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Ithaca

It wouldn’t be an exaggeration to say that Ithaca is one of the most famous of the Greek isles. The name is familiar to virtually everyone who’s ever heard of the works of the ancient Greek poet Homer, for Ithaca is the birthplace of the legendary hero king, Odysseus. But archaeologists hold differing opinions regarding his exact place of residence, with possible versions ranging from Alalcomenes to Stavros.
Today’s attractions include an archaeological museum, a bust of Odysseus, the ruins of the ancient settlement of Pilikata, and numerous caves also mentioned in myths, such as Marmarospilia, the cave of nymphs. In 2010, the archaeologist Thanasis Papadopoulos announced that he had found the ruins of a three-story building in Ithaca Odysseus’ palace with a staircase set deep in a cliff. The palace is located not far from the village of Eksogi and forms part of the School of Homer archaeological park.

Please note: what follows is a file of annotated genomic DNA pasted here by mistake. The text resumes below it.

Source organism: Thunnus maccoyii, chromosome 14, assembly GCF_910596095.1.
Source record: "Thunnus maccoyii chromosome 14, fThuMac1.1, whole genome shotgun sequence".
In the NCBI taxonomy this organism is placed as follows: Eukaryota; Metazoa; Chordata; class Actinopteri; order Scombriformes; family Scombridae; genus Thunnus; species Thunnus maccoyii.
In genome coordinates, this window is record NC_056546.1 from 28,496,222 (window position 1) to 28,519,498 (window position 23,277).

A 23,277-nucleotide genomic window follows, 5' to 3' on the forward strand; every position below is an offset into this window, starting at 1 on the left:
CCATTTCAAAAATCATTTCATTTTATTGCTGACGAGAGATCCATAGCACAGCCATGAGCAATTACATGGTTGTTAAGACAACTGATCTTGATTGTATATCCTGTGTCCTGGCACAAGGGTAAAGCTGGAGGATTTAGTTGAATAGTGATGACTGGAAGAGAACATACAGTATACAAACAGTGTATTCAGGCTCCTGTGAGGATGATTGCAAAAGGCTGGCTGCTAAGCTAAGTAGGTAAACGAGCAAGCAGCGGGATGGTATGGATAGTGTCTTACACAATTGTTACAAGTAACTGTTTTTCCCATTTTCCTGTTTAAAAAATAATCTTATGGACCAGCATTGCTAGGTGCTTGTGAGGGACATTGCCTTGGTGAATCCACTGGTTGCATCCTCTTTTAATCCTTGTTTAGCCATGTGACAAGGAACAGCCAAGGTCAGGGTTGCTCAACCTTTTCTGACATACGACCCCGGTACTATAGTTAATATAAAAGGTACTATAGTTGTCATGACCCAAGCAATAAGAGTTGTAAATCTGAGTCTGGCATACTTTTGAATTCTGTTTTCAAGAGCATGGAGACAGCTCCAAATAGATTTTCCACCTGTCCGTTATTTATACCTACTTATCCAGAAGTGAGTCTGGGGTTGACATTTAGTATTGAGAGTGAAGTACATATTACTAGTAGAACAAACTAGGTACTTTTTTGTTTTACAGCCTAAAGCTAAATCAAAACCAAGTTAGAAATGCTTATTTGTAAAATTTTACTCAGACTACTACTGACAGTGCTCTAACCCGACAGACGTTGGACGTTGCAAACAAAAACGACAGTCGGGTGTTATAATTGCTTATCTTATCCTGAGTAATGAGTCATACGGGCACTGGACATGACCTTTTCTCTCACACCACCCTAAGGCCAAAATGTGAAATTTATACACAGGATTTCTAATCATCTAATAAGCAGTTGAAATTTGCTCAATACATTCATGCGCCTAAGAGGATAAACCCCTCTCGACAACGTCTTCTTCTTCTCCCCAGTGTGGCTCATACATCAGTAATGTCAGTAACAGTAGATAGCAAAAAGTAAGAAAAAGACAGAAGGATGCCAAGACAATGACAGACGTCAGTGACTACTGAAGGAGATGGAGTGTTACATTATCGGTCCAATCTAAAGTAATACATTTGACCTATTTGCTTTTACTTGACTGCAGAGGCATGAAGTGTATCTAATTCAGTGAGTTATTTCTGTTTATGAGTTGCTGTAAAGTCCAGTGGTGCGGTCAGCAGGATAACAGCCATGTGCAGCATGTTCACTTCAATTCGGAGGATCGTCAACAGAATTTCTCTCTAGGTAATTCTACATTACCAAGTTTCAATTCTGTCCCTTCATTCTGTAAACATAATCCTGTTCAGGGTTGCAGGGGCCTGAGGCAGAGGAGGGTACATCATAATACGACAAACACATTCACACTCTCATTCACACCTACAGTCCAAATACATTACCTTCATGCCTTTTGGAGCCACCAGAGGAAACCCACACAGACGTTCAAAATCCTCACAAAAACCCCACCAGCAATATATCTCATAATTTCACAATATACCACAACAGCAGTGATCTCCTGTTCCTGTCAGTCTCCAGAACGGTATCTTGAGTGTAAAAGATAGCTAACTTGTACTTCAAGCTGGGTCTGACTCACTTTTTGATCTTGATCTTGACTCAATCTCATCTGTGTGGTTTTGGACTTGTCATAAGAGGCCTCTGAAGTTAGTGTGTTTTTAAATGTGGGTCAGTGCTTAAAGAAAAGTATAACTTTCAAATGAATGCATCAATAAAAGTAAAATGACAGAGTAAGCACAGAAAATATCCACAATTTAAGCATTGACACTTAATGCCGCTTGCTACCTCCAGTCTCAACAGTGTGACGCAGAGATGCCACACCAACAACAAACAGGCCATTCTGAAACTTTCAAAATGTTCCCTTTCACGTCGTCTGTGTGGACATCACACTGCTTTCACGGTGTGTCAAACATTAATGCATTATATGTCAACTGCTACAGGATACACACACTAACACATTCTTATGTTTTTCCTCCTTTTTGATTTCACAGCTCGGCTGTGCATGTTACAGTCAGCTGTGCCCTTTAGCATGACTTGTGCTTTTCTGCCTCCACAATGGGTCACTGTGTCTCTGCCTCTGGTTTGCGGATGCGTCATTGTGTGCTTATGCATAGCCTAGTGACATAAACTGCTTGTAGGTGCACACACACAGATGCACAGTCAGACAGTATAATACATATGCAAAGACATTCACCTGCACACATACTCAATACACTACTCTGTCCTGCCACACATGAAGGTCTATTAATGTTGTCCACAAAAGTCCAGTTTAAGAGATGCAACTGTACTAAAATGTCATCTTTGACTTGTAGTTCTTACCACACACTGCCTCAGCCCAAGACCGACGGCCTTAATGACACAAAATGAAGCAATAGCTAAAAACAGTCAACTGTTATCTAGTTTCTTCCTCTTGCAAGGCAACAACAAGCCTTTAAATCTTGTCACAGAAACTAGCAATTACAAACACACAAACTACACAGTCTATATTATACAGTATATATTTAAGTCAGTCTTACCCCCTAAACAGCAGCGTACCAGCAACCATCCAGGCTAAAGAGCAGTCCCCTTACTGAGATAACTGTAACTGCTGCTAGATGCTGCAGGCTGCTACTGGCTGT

The island’s present-day capital is Vathi. It spreads out along the shores of a convenient, welcoming cove and naturally began to attract the attention of yachtsmen. The venetians built this stunning city and left a distinct imprint on its architectural style. You’ll see it clearly in the charming two-story houses with tiled roofs and narrow balconies as they ring the cove like an amphitheater. All tourist life is centered in Vathi, with the rest of Ithaca left in tranquility and peace.